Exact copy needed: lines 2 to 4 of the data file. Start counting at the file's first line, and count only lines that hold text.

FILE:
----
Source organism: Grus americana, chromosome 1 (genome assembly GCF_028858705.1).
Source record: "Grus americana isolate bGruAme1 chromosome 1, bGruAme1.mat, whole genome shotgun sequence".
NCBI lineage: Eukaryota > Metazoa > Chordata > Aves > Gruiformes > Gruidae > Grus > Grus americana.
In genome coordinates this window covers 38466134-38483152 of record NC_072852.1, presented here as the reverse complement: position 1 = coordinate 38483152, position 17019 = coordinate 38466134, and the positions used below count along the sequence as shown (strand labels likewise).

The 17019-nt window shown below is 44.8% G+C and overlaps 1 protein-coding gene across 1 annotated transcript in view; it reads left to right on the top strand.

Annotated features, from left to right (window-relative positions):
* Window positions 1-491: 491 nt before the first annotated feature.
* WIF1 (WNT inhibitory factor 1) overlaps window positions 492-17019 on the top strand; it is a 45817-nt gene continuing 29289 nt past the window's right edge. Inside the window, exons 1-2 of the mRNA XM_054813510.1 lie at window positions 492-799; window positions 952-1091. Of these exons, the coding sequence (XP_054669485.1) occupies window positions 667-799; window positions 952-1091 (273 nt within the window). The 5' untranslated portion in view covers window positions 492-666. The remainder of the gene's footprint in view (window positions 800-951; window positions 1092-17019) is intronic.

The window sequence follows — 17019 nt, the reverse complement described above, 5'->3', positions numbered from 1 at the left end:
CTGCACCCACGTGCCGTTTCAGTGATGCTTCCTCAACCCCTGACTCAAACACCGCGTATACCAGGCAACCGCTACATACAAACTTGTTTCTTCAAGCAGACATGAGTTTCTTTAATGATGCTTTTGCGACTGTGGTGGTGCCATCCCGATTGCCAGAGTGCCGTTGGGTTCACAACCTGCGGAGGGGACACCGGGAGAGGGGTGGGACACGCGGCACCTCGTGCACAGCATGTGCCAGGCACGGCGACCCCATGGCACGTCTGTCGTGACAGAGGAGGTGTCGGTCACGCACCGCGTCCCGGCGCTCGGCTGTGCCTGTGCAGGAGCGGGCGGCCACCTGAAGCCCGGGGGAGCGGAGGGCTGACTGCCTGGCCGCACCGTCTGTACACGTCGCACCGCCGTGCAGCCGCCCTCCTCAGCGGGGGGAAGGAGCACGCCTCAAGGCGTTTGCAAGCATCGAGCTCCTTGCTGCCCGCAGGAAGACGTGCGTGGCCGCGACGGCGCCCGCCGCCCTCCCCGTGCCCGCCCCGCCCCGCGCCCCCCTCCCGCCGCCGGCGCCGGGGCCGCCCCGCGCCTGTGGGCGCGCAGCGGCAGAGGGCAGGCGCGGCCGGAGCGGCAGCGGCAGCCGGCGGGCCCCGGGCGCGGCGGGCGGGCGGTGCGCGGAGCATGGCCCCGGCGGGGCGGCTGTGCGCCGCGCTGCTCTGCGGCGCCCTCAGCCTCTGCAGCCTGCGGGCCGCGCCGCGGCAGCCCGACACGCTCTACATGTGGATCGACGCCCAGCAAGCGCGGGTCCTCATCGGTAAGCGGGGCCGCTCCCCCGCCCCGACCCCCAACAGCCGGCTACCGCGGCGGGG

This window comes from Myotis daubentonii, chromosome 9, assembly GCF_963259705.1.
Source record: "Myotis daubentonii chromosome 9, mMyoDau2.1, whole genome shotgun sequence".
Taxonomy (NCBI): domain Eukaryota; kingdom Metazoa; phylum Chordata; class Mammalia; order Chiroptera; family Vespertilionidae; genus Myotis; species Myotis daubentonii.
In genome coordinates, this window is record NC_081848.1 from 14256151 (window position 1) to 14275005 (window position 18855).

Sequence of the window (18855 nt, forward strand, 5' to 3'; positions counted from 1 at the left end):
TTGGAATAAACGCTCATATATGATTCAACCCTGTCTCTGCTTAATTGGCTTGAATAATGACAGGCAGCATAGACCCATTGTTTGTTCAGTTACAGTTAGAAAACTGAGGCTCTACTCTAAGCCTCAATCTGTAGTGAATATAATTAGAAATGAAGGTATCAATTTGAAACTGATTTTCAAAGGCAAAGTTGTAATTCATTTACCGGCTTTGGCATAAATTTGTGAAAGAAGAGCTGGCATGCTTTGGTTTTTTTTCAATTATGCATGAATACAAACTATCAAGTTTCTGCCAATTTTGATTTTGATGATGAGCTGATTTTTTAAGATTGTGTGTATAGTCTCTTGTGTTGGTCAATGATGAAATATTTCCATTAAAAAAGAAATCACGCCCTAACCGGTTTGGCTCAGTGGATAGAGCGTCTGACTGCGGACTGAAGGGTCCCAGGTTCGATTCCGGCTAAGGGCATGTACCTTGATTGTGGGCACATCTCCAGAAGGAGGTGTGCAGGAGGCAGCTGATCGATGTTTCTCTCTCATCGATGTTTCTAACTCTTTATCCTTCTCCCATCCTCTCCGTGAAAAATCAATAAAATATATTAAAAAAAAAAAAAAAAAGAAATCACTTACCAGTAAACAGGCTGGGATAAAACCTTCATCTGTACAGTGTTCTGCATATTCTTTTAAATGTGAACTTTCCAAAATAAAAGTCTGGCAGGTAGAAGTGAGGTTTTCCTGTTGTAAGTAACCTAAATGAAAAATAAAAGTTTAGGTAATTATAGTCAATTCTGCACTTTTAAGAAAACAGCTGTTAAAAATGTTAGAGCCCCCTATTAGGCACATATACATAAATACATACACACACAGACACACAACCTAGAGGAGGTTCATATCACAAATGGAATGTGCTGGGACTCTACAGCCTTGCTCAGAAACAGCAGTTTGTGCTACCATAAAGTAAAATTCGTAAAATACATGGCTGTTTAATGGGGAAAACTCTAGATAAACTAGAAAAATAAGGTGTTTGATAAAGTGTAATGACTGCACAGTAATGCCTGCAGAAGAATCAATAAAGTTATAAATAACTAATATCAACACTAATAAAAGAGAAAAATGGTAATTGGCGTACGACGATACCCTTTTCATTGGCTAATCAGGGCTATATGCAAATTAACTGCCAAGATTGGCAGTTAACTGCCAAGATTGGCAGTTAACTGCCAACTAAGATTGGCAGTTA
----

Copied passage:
Source record: "Grus americana isolate bGruAme1 chromosome 1, bGruAme1.mat, whole genome shotgun sequence".
NCBI lineage: Eukaryota > Metazoa > Chordata > Aves > Gruiformes > Gruidae > Grus > Grus americana.
In genome coordinates this window covers 38466134-38483152 of record NC_072852.1, presented here as the reverse complement: position 1 = coordinate 38483152, position 17019 = coordinate 38466134, and the positions used below count along the sequence as shown (strand labels likewise).